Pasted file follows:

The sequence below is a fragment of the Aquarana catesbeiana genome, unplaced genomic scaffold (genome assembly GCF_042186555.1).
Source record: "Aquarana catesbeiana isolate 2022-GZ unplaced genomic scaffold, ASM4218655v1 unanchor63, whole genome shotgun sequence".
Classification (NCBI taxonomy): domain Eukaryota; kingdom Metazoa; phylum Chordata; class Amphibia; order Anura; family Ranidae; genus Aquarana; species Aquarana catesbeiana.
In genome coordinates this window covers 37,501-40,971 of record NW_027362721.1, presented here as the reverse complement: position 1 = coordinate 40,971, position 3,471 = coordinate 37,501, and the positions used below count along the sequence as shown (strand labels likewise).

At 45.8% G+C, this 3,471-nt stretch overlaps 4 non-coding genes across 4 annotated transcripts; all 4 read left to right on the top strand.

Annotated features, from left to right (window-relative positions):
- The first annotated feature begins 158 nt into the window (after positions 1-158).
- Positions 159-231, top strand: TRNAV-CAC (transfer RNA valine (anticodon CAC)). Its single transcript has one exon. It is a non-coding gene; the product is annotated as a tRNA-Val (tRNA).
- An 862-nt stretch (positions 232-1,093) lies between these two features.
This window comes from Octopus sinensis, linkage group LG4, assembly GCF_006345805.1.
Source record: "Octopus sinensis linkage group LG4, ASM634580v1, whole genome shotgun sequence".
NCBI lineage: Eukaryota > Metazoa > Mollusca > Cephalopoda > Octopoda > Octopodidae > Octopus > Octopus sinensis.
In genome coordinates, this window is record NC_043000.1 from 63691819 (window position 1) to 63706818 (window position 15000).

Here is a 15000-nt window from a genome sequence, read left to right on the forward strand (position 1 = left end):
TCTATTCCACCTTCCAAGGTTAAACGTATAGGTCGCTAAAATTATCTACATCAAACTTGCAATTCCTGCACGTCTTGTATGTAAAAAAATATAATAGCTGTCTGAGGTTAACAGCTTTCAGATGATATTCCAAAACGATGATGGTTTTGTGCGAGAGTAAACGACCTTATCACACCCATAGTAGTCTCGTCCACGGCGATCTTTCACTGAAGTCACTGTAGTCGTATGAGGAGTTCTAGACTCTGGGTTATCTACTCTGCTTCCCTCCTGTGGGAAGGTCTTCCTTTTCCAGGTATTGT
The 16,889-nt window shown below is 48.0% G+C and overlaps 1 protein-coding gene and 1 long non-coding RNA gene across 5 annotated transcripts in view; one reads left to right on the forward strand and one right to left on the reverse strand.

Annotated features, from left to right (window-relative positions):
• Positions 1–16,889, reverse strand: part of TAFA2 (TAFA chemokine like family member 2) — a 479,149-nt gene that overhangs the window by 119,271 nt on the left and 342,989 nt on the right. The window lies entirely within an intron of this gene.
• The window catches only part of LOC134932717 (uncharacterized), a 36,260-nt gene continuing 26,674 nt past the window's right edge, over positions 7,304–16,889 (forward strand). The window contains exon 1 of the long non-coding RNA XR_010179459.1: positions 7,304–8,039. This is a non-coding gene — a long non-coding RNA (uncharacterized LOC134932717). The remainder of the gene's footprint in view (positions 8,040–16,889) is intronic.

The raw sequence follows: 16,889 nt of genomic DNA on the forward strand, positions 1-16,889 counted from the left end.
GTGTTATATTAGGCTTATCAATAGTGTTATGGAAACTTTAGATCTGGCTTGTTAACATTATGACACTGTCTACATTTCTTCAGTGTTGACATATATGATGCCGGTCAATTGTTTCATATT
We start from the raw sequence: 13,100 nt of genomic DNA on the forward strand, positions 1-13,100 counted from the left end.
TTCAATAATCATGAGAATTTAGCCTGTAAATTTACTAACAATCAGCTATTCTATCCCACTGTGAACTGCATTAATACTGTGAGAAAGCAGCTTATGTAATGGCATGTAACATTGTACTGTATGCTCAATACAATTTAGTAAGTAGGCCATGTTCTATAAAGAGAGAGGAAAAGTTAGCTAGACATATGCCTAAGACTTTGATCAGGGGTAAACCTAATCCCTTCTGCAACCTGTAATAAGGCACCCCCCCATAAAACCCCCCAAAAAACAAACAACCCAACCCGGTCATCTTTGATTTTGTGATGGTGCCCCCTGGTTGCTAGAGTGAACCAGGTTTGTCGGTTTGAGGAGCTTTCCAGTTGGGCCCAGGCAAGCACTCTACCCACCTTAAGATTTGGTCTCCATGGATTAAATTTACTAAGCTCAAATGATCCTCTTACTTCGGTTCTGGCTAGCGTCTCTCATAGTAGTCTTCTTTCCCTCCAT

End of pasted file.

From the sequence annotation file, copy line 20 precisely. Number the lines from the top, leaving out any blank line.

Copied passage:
The raw sequence follows: 16,889 nt of genomic DNA on the forward strand, positions 1-16,889 counted from the left end.